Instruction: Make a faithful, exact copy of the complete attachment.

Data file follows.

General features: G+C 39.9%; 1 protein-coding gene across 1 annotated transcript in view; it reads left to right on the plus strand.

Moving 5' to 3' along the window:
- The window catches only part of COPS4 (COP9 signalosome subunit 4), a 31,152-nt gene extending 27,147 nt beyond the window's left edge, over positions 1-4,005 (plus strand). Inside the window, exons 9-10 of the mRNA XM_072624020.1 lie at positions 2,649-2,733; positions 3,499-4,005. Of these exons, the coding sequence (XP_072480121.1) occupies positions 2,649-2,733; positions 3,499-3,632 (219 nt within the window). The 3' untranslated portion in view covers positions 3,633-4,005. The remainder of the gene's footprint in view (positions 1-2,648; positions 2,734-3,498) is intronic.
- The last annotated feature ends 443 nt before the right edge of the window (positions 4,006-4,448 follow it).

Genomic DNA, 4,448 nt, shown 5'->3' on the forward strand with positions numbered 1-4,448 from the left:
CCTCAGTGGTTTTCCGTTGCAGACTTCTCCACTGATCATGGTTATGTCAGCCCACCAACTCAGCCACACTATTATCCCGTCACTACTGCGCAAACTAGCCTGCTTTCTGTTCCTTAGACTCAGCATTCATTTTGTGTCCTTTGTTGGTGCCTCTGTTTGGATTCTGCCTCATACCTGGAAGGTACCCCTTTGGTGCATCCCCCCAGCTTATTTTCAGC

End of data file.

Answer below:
General features: G+C 39.9%; 1 protein-coding gene across 1 annotated transcript in view; it reads left to right on the plus strand.

Moving 5' to 3' along the window:
- The window catches only part of COPS4 (COP9 signalosome subunit 4), a 31,152-nt gene extending 27,147 nt beyond the window's left edge, over positions 1-4,005 (plus strand). Inside the window, exons 9-10 of the mRNA XM_072624020.1 lie at positions 2,649-2,733; positions 3,499-4,005. Of these exons, the coding sequence (XP_072480121.1) occupies positions 2,649-2,733; positions 3,499-3,632 (219 nt within the window). The 3' untranslated portion in view covers positions 3,633-4,005. The remainder of the gene's footprint in view (positions 1-2,648; positions 2,734-3,498) is intronic.
- The last annotated feature ends 443 nt before the right edge of the window (positions 4,006-4,448 follow it).

Genomic DNA, 4,448 nt, shown 5'->3' on the forward strand with positions numbered 1-4,448 from the left:
CCTCAGTGGTTTTCCGTTGCAGACTTCTCCACTGATCATGGTTATGTCAGCCCACCAACTCAGCCACACTATTATCCCGTCACTACTGCGCAAACTAGCCTGCTTTCTGTTCCTTAGACTCAGCATTCATTTTGTGTCCTTTGTTGGTGCCTCTGTTTGGATTCTGCCTCATACCTGGAAGGTACCCCTTTGGTGCATCCCCCCAGCTTATTTTCAGC